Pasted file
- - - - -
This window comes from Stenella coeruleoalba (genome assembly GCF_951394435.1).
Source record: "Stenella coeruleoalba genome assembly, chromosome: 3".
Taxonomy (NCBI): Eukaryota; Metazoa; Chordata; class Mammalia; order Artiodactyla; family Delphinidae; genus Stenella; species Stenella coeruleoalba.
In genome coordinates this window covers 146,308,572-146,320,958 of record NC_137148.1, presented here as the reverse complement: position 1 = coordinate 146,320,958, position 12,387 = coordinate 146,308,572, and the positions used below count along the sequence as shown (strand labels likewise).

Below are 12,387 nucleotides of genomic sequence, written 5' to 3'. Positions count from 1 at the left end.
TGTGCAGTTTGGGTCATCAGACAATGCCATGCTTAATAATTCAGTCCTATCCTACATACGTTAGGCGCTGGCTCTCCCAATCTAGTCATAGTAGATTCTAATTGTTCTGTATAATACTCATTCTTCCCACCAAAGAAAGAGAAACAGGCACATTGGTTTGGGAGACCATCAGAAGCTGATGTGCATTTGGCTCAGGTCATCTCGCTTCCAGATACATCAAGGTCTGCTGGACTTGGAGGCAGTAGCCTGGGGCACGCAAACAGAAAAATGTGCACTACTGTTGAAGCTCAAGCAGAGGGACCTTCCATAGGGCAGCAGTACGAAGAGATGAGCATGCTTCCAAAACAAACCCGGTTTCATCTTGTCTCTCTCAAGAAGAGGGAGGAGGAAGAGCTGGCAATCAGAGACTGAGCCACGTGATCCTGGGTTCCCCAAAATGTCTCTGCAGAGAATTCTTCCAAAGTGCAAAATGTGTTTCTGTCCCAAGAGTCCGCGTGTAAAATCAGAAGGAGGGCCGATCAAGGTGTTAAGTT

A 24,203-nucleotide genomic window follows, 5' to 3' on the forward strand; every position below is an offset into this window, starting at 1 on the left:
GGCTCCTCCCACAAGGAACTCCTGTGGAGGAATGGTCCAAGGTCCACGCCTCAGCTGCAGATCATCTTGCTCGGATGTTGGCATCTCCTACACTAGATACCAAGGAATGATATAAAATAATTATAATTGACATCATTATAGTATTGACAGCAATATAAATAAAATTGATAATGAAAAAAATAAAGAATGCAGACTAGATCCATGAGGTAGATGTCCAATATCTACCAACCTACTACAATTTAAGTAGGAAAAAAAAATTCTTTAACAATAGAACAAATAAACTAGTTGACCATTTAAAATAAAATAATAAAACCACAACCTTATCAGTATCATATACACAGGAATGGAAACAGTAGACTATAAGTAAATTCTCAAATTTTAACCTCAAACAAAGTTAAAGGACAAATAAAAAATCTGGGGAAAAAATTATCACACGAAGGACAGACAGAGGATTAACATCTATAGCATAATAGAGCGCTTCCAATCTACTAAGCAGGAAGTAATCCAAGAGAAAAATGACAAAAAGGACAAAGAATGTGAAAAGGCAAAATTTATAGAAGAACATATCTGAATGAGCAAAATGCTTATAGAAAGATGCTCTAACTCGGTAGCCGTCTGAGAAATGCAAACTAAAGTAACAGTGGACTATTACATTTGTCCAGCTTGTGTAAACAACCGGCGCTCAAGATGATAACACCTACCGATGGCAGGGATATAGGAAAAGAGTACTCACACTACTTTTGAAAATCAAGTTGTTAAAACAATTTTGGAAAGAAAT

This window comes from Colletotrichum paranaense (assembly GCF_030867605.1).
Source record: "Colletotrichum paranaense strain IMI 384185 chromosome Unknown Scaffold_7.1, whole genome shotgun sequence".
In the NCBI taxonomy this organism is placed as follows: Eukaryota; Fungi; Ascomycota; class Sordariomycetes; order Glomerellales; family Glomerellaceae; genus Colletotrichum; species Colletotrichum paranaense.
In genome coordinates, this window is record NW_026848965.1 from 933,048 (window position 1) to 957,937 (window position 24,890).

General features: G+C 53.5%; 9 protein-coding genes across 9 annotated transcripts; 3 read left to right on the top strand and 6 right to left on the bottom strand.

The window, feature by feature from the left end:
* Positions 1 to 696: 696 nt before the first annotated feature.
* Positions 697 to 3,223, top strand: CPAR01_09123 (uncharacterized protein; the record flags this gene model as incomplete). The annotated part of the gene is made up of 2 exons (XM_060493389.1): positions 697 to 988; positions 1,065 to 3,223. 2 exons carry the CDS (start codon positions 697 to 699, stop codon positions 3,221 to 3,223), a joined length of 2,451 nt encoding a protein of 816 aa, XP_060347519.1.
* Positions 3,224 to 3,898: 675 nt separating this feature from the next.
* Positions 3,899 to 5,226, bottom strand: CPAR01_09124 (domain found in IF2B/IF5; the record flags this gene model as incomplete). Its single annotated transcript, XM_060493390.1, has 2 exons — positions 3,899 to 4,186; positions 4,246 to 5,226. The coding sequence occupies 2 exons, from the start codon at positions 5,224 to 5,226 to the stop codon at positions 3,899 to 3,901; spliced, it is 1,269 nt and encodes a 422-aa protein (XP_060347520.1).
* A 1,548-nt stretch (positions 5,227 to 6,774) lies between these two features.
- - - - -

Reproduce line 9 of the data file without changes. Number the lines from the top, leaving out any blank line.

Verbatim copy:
This window comes from Colletotrichum paranaense (assembly GCF_030867605.1).